Only Janna doesn’t believe the deaths were suicides. She introduces Keri to her friend Sione, whose brother had also committed suicide recently. Janna and Sione have been researching the suicides that occurred in their New Zealand town of Summerton, and they determined that there was one suicide per year, always around the same time. They are also curious about the fact that Summerton is always prosperous, always sunny at the turn of the year, and no one ever really seems to leave. The two girls and the boy investigate the suicides and it slowly becomes apparent – to Janna at least – that magic is at work. Keri and Sione are less sure, but all three follow the clues to determine what is really going on. Danger, heartache, and a little bit of romance ensue.
One element I really enjoyed about The Shattering was the diversity in the cast. Both Keri and Sione are at least part Maori. With Sione, who looks lily white but has a Maori name, this tends to be a problem. With Keri, it’s not as much of an issue. I like that Healey handled it this way. She is able to simultaneously show that non-white characters in teen fiction can be in a story that is not mainly about their race, as well as show the reality that race does matter.
The Shattering is told from Keri, Janna, and Sione’s perspectives in alternating chapters, although only Keri’s is first-person. While this may seem like an odd choice, it works. Keri is clearly the protagonist and we identify and sympathize with her the most, but Janna and Sione are also well-drawn, fully-fleshed characters with believable flaws that don’t prevent them from being likable. It can be difficult to portray three grief-stricken teenagers in such a way that they all clearly have their own voice, but Healey pulls it off admirably.
I normally avoid mysteries that have a magic or supernatural flavor. Since I like to try to puzzle out the solution myself as I read, I need to know that the laws of physics will be followed: the culprit isn’t invisible, doesn’t have superpowers, and can’t stop time. If magic is on the table, then it’s almost impossible to know the rules and therefore impossible to deduce the answer. Really, it could be anything.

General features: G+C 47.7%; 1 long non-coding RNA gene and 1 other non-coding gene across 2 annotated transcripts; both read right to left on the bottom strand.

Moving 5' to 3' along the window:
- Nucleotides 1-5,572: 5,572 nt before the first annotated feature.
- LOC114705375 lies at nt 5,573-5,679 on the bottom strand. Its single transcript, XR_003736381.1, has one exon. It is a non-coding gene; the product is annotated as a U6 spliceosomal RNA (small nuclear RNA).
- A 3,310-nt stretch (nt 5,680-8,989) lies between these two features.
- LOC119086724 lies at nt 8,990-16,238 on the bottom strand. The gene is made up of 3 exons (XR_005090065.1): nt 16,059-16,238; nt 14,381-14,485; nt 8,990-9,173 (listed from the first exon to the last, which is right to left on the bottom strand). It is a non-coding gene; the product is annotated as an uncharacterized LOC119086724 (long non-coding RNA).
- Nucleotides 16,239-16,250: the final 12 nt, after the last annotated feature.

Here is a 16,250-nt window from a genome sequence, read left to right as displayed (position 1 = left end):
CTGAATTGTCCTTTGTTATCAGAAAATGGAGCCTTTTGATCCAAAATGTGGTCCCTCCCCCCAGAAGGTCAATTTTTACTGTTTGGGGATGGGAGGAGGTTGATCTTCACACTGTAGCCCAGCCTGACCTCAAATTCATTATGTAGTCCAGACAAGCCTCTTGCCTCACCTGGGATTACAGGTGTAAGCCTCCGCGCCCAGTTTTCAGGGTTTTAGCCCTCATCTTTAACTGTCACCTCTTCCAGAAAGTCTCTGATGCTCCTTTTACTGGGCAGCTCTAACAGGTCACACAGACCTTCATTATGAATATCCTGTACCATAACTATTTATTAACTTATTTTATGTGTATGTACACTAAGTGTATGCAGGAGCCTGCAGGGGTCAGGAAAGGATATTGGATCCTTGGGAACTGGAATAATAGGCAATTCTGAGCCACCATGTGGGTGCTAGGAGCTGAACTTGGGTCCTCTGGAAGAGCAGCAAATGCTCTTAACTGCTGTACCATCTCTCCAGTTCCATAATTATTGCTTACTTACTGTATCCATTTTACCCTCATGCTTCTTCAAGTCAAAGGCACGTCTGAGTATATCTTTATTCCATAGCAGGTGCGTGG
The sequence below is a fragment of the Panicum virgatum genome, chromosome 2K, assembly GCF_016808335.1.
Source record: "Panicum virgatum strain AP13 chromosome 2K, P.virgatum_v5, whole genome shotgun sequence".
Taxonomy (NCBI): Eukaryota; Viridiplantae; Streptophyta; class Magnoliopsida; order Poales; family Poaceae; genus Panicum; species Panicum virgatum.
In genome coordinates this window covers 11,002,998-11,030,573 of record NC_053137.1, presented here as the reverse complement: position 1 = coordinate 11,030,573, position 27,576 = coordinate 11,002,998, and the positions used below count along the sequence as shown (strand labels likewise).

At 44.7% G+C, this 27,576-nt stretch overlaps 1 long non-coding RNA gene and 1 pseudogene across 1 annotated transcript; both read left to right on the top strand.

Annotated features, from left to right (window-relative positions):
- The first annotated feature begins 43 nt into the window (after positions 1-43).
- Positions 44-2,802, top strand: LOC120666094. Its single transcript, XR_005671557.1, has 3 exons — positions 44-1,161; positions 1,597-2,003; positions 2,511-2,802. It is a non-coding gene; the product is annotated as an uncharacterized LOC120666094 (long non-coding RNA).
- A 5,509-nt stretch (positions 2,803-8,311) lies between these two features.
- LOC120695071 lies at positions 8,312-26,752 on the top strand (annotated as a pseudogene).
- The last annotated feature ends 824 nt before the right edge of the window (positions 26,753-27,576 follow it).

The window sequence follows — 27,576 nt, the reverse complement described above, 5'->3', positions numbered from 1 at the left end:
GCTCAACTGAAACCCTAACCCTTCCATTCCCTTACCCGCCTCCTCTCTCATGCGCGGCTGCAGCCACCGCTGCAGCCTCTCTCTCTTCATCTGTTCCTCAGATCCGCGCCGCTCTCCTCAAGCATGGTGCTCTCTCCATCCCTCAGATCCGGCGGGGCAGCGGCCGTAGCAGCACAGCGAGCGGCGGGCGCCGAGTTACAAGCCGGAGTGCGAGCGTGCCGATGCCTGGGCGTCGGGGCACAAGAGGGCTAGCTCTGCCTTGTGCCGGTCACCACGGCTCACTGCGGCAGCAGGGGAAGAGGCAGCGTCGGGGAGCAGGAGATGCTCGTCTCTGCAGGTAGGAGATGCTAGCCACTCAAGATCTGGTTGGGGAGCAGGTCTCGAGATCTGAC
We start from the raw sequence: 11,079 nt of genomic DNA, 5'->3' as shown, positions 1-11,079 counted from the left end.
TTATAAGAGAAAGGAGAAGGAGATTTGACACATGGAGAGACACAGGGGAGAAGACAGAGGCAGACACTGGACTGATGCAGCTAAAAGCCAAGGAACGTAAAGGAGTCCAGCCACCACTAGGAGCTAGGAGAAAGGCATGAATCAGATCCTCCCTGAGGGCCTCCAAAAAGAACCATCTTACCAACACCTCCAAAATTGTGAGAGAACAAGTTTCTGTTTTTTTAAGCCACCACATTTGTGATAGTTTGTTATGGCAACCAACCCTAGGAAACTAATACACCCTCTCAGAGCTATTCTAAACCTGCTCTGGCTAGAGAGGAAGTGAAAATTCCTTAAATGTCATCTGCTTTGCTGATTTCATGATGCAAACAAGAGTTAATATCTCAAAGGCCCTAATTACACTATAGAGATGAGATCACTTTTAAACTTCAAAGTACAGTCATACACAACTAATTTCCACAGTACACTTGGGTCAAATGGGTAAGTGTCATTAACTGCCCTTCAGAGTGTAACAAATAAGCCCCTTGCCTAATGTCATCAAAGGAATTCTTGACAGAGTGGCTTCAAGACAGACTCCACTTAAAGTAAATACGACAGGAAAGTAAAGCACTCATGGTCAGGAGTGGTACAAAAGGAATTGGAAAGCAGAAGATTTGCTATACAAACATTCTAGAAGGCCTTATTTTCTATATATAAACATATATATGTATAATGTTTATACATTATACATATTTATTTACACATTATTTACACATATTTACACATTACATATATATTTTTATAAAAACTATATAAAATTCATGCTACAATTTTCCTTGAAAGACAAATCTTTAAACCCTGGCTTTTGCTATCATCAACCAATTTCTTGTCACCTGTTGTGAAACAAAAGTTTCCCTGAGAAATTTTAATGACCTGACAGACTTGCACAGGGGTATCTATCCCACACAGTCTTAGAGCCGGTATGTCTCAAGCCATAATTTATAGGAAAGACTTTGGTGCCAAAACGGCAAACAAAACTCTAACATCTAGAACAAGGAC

Usually, that’s no fun. Not so with The Shattering. Healey is honest with her use of magic and doesn’t spring magical elements on the reader as a cheat or deus ex machina. She presents the reader with a set of rules, albeit not the rules we usually find in the real world, and she does it believably by showing how the main characters eventually transition from being deniers to believers. That way, when the characters (in particular Keri) buy into it, the reader does too.
The end of The Shattering is what lifted this book from a four star to a five star for me. Obviously I can’t say much about it, but even after the main thrust of the book has been resolved, Healey has more to say about life and love and death and grief. It’s moving, and despite the fantasy elements of the novel, it’s also true.
Review copy received from the publisher. The Shattering hits shelves September 5.